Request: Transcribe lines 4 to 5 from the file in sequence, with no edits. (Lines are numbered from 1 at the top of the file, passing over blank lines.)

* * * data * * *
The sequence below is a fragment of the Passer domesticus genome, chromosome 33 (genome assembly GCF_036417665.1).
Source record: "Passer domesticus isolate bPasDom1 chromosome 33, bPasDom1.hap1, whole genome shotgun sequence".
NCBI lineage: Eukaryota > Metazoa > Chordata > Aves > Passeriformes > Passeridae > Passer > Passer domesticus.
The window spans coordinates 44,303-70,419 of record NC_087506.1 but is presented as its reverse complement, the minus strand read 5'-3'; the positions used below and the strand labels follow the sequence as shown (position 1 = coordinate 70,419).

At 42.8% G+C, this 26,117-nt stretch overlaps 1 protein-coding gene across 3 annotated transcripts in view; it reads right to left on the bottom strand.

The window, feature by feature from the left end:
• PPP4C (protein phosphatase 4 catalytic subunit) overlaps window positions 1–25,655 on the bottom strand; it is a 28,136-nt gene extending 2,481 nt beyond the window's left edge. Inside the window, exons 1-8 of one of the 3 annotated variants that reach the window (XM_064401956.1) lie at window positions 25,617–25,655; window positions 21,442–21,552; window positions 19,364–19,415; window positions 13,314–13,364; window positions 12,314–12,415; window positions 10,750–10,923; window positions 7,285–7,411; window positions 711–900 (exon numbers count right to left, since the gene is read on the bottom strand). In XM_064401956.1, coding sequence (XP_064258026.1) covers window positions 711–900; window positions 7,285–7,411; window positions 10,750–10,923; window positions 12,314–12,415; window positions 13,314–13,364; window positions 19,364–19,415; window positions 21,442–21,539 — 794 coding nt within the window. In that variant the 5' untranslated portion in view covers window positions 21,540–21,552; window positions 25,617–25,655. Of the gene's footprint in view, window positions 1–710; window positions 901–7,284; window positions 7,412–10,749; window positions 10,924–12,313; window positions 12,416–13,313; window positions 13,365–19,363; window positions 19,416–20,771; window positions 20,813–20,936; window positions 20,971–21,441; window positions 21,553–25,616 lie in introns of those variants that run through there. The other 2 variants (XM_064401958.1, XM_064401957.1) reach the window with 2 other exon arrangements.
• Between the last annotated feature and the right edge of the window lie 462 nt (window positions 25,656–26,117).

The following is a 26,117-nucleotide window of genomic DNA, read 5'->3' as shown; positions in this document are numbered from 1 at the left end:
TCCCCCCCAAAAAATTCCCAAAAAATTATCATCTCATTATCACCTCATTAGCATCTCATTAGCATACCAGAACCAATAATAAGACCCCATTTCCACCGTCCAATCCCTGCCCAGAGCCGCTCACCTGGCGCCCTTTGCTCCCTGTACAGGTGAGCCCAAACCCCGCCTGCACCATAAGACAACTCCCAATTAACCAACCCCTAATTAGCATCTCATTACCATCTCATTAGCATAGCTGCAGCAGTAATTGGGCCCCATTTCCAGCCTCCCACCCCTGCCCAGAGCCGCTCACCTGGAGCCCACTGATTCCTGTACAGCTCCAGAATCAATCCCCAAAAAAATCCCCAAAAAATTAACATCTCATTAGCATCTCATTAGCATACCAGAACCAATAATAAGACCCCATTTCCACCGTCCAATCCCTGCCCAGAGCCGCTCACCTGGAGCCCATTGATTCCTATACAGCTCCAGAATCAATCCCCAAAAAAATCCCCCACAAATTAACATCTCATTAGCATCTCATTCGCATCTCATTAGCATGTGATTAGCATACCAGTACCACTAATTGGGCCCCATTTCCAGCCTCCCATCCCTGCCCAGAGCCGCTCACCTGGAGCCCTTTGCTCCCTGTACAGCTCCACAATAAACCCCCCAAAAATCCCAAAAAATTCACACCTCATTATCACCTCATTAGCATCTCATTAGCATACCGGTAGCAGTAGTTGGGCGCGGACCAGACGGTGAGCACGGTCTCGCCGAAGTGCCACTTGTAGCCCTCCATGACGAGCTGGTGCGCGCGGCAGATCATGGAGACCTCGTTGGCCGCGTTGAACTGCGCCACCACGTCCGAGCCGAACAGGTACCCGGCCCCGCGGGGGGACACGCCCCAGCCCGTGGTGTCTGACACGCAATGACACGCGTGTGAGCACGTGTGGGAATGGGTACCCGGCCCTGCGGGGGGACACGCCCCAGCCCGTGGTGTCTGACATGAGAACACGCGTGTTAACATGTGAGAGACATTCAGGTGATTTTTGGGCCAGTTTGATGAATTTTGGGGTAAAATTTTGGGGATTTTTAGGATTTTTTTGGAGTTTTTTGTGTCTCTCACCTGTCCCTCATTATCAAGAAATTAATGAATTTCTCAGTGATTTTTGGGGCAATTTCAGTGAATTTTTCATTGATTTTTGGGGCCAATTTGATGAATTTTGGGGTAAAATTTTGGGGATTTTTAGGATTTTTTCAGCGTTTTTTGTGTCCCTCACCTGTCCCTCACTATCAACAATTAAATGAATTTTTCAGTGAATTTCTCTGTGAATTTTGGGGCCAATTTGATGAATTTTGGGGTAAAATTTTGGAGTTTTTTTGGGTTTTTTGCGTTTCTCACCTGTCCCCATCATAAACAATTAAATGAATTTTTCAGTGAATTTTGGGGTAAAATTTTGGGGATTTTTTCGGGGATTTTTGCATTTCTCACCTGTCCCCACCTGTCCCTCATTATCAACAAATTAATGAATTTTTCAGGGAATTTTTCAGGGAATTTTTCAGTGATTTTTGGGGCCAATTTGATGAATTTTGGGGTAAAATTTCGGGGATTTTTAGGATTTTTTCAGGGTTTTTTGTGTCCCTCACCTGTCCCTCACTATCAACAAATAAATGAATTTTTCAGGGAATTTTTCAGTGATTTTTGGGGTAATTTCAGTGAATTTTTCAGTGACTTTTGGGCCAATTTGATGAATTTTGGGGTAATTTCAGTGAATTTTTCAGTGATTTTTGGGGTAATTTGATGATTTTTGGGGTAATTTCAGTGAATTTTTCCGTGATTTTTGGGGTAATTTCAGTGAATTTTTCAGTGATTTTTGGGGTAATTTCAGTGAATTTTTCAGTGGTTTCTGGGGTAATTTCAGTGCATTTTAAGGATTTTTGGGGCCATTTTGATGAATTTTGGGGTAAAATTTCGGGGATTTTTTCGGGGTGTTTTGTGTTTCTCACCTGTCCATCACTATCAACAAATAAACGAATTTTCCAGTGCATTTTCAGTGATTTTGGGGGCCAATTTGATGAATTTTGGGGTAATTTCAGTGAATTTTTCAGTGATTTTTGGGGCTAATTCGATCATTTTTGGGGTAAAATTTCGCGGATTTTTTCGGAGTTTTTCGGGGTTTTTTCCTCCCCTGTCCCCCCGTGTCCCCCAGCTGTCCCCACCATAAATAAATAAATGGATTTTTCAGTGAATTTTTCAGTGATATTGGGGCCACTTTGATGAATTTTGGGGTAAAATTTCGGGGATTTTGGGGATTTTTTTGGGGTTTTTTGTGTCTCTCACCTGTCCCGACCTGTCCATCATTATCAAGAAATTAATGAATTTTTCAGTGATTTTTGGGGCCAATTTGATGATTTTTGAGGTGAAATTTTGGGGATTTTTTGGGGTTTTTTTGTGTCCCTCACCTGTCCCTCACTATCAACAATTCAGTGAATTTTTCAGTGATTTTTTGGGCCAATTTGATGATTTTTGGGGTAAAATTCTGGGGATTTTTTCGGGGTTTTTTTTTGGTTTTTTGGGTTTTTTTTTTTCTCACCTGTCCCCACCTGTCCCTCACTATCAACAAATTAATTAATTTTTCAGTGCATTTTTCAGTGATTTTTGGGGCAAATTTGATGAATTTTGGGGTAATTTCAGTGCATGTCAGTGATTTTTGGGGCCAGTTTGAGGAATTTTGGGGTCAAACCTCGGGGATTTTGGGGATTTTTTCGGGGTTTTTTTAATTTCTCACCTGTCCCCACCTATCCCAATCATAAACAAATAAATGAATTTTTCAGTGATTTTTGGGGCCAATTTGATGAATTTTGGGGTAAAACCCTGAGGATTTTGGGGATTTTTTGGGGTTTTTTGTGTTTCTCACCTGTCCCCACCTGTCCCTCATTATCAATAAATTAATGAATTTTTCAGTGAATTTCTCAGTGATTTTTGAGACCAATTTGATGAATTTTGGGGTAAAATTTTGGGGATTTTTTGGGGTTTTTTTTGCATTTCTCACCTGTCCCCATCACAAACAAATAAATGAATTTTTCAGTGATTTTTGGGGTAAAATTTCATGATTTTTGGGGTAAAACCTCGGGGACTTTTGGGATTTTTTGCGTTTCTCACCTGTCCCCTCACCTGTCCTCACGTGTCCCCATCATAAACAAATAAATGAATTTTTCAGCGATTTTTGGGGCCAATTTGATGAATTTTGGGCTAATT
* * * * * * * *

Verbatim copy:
The window spans coordinates 44,303-70,419 of record NC_087506.1 but is presented as its reverse complement, the minus strand read 5'-3'; the positions used below and the strand labels follow the sequence as shown (position 1 = coordinate 70,419).

At 42.8% G+C, this 26,117-nt stretch overlaps 1 protein-coding gene across 3 annotated transcripts in view; it reads right to left on the bottom strand.